In fact I see all the signs of the establishment of Inquisitions and the choice to fail rather than to change.

This is really the way I feel when I read or hear people almost blindly defending our old methods – or using any out of context “research” or “study” to telegraph to the general radio community “everything’s ok the way it is – go back to scheduling your 10 song sets“.
Robert continues:

I think that the context that fits best for me is that of the religious wars of the 17th century. Is not Fundementalism a response to the modern commercial world? What compromise do we see there?

So this is why I see the choice so starkly. If you stay with the old, you will inevitably be destroyed by those that use these new rules.

These new rules have emerged and are now clear. So you get it or you don’t. For those that get it, you can now compete on the basis of culture and not money. You have the clear advantage.”

Damn.

I’m not one to see things so starkly – truth is often vantage point specific.

I also think those that don’t currently “get it” – while at a disadvantage, when faced with extinction will change their tune and find enlightenment.

Sometimes we just need to get our asses kicked before we start self-defense training.¬† Yes I’m aware that’s often too late.¬† And that is human nature.
And while not without Fundamentalist proclivities – Business is all about the cash.¬† As long as there’s money in a system to be extracted – business will extract it until it’s empty and then move on to “discover” the next thing.

Yes I’m aware that’s also very often – too late.¬† Again, human nature.

The current system is at an . . . uh . . . what’s the word . . . . PRECIPICE. ,-)

The OLD ways are still throwing off WAAAY too much cash for most people responsible for collecting all the money to even THINK about changing a thing.

But – as Robert points out – new ways are emerging that are changing the old systems – and in many cased killing them off.¬† Like it or not there’s no stopping it.

I admit I’d feel more comfortable if I thought the radio industry as a whole will suddenly “get it”.¬† I know there’s lots of ground troops in radio that “get it” – so the question is really put to the commanders.


Irrational Exuberance 2.0?

July 17, 2006

From one of my favorite tech blogs TechCrunch comes news that internet video site YouTube has announced it’s serving up 100 million videos a day.

First the article tries to determine why YouTube has attracted such a large group of users – citing one stat that 60% of the videos streamed on the web come form YouTube.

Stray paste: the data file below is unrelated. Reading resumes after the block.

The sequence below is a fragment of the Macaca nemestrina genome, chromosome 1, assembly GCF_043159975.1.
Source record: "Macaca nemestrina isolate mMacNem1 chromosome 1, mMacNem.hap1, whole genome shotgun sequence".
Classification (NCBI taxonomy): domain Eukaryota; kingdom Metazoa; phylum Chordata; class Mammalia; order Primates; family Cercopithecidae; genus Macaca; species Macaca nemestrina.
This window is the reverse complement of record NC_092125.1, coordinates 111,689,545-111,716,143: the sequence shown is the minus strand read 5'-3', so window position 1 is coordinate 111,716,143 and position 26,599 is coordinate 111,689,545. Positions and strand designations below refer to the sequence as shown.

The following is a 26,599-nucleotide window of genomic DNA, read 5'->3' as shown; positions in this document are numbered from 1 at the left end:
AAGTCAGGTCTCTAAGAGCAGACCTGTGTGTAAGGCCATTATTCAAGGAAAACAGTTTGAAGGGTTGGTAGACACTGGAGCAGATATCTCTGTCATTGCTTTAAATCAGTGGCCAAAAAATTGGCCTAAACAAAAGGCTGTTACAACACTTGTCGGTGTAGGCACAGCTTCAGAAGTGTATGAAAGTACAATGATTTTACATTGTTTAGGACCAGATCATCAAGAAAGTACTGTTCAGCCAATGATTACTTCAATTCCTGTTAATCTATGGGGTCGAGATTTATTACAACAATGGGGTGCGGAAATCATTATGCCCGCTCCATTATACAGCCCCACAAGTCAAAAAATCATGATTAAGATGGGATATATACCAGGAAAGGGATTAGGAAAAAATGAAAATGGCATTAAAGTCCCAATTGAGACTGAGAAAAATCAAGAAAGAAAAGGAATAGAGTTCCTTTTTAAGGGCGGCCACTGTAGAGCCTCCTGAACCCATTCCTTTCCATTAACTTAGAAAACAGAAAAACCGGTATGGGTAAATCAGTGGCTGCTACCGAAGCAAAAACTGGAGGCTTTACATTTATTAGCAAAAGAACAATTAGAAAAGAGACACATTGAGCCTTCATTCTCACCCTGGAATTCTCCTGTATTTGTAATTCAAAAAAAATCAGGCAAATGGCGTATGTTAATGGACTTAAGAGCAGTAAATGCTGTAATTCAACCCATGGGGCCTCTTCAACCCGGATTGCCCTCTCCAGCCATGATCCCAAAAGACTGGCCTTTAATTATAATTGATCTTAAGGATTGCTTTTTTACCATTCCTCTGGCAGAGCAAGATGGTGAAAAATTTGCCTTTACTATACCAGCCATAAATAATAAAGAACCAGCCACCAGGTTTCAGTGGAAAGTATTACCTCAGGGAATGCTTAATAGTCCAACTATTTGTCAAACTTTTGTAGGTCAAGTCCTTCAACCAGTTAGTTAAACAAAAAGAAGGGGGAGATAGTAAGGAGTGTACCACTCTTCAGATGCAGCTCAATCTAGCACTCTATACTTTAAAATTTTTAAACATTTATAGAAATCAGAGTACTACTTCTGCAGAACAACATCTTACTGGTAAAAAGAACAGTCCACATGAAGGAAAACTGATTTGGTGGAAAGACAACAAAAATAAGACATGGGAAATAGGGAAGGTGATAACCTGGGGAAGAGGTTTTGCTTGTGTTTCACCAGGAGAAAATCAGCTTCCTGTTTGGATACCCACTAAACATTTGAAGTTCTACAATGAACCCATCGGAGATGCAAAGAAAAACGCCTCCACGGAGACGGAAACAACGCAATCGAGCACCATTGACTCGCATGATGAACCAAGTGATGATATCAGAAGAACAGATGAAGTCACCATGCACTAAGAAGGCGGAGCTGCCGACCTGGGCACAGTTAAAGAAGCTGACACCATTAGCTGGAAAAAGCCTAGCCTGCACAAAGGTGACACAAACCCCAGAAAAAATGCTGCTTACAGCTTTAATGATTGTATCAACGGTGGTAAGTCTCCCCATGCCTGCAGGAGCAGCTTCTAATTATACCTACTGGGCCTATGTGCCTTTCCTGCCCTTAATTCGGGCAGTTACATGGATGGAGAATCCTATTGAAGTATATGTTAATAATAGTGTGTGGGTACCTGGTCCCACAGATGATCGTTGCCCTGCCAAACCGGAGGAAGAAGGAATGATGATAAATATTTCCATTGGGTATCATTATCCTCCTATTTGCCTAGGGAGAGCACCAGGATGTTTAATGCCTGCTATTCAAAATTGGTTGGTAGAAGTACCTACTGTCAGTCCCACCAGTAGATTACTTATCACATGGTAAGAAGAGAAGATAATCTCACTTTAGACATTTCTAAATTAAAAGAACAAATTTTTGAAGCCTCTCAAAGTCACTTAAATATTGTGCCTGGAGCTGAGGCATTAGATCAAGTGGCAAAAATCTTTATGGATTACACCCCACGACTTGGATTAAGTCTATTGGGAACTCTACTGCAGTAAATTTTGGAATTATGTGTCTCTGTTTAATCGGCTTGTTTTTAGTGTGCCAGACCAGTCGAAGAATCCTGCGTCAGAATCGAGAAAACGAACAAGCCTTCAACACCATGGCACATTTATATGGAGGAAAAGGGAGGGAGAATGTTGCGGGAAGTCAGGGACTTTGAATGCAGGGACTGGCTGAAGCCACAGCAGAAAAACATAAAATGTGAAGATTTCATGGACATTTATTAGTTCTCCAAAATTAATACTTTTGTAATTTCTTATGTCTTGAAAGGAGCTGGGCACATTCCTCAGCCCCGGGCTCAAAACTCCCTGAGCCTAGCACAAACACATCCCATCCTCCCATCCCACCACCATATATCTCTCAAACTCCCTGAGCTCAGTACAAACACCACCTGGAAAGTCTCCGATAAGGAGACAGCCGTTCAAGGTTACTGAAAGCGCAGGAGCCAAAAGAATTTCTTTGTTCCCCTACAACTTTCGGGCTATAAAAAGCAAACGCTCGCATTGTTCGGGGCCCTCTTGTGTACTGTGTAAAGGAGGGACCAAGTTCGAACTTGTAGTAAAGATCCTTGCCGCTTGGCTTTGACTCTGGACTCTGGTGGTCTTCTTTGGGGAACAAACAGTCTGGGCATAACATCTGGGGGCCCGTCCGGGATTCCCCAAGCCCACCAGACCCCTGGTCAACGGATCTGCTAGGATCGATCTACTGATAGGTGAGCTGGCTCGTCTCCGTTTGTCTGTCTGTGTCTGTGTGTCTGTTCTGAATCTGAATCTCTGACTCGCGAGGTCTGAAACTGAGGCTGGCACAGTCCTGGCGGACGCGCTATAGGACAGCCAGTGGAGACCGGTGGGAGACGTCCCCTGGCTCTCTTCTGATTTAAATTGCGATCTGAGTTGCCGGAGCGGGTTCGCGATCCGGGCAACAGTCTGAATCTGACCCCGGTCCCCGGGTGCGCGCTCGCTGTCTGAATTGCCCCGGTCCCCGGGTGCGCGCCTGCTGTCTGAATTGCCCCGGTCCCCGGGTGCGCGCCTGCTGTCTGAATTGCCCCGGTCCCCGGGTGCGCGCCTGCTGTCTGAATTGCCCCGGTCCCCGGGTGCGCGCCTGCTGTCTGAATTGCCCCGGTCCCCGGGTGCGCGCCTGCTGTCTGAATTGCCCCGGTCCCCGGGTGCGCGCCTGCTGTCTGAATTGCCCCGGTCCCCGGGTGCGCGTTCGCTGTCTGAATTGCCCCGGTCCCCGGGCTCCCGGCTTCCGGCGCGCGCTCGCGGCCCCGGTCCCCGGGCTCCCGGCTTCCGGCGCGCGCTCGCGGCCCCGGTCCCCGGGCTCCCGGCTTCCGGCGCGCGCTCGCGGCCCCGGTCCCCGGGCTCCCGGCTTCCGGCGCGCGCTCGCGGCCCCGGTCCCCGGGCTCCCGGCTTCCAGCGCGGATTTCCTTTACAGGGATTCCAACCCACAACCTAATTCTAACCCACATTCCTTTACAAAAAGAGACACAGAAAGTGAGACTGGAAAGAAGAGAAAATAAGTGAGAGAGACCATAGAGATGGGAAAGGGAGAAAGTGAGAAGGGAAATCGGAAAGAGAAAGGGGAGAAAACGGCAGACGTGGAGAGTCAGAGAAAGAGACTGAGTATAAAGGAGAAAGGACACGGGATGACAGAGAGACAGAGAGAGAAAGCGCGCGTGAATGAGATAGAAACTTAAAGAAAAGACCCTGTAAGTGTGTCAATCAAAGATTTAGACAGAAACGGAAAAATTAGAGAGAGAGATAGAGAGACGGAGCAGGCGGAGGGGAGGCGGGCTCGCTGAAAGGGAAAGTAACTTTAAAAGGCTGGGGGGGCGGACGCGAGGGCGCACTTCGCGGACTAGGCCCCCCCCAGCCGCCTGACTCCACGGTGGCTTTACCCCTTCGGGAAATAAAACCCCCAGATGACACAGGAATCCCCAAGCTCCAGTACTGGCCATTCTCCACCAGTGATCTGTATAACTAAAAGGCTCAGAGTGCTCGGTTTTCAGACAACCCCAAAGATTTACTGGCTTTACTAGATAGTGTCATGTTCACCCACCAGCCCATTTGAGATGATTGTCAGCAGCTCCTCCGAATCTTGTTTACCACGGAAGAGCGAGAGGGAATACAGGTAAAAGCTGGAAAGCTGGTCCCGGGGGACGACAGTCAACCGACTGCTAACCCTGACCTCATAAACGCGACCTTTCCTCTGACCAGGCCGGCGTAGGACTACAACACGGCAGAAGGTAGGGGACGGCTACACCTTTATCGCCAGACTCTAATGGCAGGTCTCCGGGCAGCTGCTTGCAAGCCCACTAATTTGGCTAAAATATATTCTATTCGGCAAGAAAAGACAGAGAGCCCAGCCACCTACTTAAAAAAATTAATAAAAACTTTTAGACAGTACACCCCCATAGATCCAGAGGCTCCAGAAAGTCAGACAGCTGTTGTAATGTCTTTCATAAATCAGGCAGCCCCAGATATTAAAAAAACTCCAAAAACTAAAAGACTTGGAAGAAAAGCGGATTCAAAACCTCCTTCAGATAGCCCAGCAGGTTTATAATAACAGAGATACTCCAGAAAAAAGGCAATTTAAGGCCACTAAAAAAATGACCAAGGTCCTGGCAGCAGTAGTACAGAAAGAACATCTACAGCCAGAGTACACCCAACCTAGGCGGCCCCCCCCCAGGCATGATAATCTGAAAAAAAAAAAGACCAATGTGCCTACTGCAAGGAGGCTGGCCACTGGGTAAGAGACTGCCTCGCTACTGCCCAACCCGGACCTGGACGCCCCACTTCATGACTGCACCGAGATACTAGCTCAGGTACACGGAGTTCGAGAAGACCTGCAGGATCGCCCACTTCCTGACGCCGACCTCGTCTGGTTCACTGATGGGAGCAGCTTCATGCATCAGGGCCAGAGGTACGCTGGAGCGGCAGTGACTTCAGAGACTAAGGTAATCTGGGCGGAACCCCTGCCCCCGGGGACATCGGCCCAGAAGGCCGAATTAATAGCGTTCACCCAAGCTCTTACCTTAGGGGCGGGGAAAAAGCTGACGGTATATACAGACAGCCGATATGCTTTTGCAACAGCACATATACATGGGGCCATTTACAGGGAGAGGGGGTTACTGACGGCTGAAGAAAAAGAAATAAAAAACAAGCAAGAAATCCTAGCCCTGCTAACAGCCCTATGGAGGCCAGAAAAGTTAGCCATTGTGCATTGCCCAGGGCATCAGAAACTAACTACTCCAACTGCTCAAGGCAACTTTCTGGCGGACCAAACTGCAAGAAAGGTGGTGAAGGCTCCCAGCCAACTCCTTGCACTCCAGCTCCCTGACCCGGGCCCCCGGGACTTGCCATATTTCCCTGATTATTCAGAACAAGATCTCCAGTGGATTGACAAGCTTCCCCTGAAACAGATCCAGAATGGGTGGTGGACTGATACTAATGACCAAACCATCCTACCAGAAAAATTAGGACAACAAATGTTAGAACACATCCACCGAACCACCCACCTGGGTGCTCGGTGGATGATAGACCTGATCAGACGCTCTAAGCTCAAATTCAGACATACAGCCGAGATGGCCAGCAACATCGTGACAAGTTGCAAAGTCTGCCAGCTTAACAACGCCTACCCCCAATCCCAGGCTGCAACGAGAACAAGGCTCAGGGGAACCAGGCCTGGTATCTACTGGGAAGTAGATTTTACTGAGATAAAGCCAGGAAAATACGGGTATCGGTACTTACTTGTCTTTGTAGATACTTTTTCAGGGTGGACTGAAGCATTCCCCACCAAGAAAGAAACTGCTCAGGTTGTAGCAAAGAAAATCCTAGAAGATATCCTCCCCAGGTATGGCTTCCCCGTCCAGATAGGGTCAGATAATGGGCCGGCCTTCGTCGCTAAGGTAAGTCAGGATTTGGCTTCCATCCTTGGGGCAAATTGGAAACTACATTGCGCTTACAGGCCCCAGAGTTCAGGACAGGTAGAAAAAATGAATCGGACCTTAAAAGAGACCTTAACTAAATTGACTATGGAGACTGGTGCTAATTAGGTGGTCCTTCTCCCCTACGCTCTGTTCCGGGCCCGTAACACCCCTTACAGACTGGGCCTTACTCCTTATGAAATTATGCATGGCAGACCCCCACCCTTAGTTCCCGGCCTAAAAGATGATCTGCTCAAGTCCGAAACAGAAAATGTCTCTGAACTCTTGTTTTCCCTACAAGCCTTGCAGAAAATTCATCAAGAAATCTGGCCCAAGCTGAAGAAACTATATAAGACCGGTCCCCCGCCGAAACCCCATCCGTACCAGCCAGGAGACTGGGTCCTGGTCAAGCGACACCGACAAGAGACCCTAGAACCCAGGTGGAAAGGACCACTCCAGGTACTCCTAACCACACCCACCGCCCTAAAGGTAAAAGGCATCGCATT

How did this happen? Being an early mover into MySpace via embeded flash may have helped.

The social features, recently added by Google Video as well, could be a winning combination.

The smart branding via a catchy URL, simple as it sounds, may have helped as well.

Partnerships with NBC and a variety of other content producers may have helped Рthough these are most likely a consequence of the site’s popularity far more than a cause of it.

It’s hard to say just why YouTube has caught on and other services have not.

It just might be that YouTube is simple, easy, works well enough and people like it – there may be no more mystery than that.

Yes – all that and IT’S FREE!

While the most popular videos on YouTube are viewed thousands of times – not a single one of the producers of those videos could afford to stream that content to that many people on their own.

So the article also rightfully questions where YouTube’s ultimate business is.

A key question that remains unanswered of course is whether the service will succeed financially.

Forbes estimated that bandwidth costs were approaching $1 million per month in April, when YouTube was reported to have been seeing 12.9 million unique visitors per month (March).

Three months later that number is reported to be approaching 20 million unique visitors per month.

The bandwidth problem is the single largest issue with the current internet – for every new user you attract – your costs go up.

As much of an advocate for Web 2.0 and the attitudes it brings that I am – I can’t help but fear the ultimate lessons of emerging Social Media like YouTube will be reduced to the next iteration of Pets.com.

Bubble 2.0?

UPDATE:¬† Via MicroPursuasion comes this link to a story about Broadcast TV seeing it’s lowest ratings ever.

Even with TV in the “summer” off season you can’t help see the drift away from appointment mass media to on demand ME media.